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    (Original post by nexttime)
    Graduate entry medicine. One year longer, a bit more debt student, a bit more competitive. I think compared to the downsides of doing medicine then switching out, those downsides are far more favourable.

    You have also had 3 years to mature and you might even decide that its not medicine nor research you're after, so there's actually a small advantage to delaying the decision too.

    Simply can't agree with that. In particular the idea of doing 6 years clinical medicine when you aren't actually wanting to do it - that would be soul destroying.

    There will of course be a point where it is worth just doing medicine even if you aren't 100% sure (is anyone ever?) But I'd say the level of certainty needed is around the 80-85% mark. A fair 50:50 and i think the balance is easily on the side of a biomedical degree.
    The arguments you make are completely valid it's just I feel there isn't a right answer to this one. I'm just on the side that feels it's safer to do medicine and make a decision once you've been exposed to it all.

    And GEM is quite a bit more competitive than normal entry... If you didn't like academia in your biomed degree and want to do GEM, good luck getting a good enough grade in the biomed degree to be competitive for GEM when you're not liking the course you're on.
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    (Original post by Bow Tie)
    The arguments you make are completely valid it's just I feel there isn't a right answer to this one. I'm just on the side that feels it's safer to do medicine and make a decision once you've been exposed to it all.

    And GEM is quite a bit more competitive than normal entry... If you didn't like academia in your biomed degree and want to do GEM, good luck getting a good enough grade in the biomed degree to be competitive for GEM when you're not liking the course you're on.
    Biomed is not so different from preclinical medicine, especially at the more academic institutions (which you will presumably be aiming for). If you can't get a good grade in biomed then you'll probably be struggling for the first 3 years med school too.

    And you could run into the same problem with medicine - whilst iBScs are mostly similar to biomed and are mostly graded independently i think, I don't think they all are and you do need to pass the rest of med school to even get to that stage. Furthermore, failing or dropping out of the clinical medicine degree will not look good on your record, even if you do manage to get a 2.1 BSc out of it.
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    (Original post by nexttime)
    Biomed is not so different from preclinical medicine, especially at the more academic institutions (which you will presumably be aiming for). If you can't get a good grade in biomed then you'll probably be struggling for the first 3 years med school too.

    And you could run into the same problem with medicine - whilst iBScs are mostly similar to biomed and are mostly graded independently i think, I don't think they all are and you do need to pass the rest of med school to even get to that stage. Furthermore, failing or dropping out of the clinical medicine degree will not look good on your record, even if you do manage to get a 2.1 BSc out of it.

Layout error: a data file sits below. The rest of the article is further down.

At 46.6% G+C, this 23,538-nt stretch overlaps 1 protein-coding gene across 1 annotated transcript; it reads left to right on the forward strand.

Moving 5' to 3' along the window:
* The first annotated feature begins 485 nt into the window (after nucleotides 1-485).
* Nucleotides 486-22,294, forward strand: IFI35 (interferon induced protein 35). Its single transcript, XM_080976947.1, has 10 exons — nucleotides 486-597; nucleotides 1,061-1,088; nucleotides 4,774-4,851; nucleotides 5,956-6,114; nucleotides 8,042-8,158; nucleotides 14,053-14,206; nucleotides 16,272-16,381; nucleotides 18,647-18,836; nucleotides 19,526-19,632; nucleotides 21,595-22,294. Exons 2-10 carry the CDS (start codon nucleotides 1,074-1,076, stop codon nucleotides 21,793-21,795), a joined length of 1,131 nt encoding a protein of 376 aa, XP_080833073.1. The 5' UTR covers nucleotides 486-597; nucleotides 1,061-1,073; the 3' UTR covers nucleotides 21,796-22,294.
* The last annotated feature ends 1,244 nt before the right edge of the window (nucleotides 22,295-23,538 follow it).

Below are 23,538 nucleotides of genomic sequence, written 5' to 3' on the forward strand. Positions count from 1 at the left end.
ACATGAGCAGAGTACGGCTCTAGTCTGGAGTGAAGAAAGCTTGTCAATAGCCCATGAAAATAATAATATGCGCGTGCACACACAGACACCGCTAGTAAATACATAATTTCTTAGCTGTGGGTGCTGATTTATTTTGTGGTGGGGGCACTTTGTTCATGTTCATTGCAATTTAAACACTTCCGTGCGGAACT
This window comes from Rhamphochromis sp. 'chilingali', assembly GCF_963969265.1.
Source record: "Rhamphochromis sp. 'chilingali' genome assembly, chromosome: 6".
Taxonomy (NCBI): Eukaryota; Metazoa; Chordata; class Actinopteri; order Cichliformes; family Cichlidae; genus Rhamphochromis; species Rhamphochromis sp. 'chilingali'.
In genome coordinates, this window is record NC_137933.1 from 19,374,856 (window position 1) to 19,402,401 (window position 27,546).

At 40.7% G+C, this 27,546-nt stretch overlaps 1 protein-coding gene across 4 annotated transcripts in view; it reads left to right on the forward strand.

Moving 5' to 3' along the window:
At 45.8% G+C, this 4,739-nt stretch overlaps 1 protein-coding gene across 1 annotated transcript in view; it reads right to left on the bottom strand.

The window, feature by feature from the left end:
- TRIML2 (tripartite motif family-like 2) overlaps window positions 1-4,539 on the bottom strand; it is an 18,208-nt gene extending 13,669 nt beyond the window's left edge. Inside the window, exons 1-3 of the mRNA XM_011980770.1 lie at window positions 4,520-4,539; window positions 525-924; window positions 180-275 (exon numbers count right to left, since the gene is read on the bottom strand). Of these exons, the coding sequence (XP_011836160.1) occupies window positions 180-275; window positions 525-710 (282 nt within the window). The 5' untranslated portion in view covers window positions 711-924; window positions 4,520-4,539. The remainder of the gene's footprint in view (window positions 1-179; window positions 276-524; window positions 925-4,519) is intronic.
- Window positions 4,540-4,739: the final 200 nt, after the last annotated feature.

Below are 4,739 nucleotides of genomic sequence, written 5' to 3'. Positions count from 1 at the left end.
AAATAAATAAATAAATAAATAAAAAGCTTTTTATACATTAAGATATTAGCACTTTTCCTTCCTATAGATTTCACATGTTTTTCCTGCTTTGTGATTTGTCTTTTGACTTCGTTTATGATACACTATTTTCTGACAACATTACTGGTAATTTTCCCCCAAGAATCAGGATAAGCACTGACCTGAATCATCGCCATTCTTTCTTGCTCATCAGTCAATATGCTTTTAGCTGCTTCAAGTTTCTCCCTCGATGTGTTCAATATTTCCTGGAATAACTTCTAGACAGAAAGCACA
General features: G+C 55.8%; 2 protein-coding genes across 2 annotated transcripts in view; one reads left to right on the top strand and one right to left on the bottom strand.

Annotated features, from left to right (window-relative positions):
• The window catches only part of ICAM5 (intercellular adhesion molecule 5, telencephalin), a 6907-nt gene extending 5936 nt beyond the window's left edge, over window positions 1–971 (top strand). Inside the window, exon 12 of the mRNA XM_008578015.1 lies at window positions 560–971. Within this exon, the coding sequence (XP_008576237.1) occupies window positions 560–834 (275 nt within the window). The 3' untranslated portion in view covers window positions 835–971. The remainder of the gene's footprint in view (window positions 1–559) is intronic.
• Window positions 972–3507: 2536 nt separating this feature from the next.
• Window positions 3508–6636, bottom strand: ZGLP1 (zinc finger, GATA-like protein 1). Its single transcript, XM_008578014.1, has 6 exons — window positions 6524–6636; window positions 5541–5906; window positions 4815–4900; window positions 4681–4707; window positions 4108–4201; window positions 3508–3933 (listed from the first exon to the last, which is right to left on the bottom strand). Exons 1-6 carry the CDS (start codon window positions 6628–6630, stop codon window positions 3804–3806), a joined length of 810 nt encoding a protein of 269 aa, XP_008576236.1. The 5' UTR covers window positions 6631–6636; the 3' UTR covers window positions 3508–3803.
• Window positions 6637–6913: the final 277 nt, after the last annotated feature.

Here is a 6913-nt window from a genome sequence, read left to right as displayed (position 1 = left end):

Tbh, from experience with flatmates and classmates who have done biomed as a degree, 3 years biomed is less difficult than the first year of pharmacy based on their views, so finding biomed very difficult in theory doesnt bode well for medicine.

    conversely, whatever was learnt from biomed can be applied so that is good. also as someone who flopped my A levels (BCC) and graduated 2% off a first in a Pharmacy degree (Master's degree in UK, which is equivalent of Pharmacy Doctor (PharmD) in Stateside), I for some reason found A levels harder than my degree or my pre-reg exam (which you need 70% overall and in individual sections just to pass) so there is a chance struggling in biomed may bode well for someone doing med.
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    in the Uk the primary medical Qualification to get registration with the GMC is a double bachelors degree Bachelor of Medicien and Bachelor Surgery variously abbreviated to MBBS , MBCHB etc etc

    with in the primary medicla course there is the option ( or in a few case a requirement) to 'intercalate' i.e. undertake further studies in on area for a year , which elads to the award of a third in number Bachelors degree ( marked as per any normal bachelors) , some peopel who intercalate and do well / show an aptitude for research are invited to stay on and study for a reserch based masters of Doctorate before returnign to complete their undergradate medicla studies the so called ' MB PhD ' - as these individuals complete after 7 or so years with a primary medical degree and a research degree

    in the UK there is an MD degree , it's a slightly more practice based post registration doctorate than doing a PhD post registration ( and that usually means after the foundation programme , although some peopel doign AFP might start on their doctorate whether MD or PhD while still a Foundation Doctor

    in the US model MD is the primary registration degree and requires a US style pick and mix , with the correct pick and mix , bachelors for entry.
 
 
 
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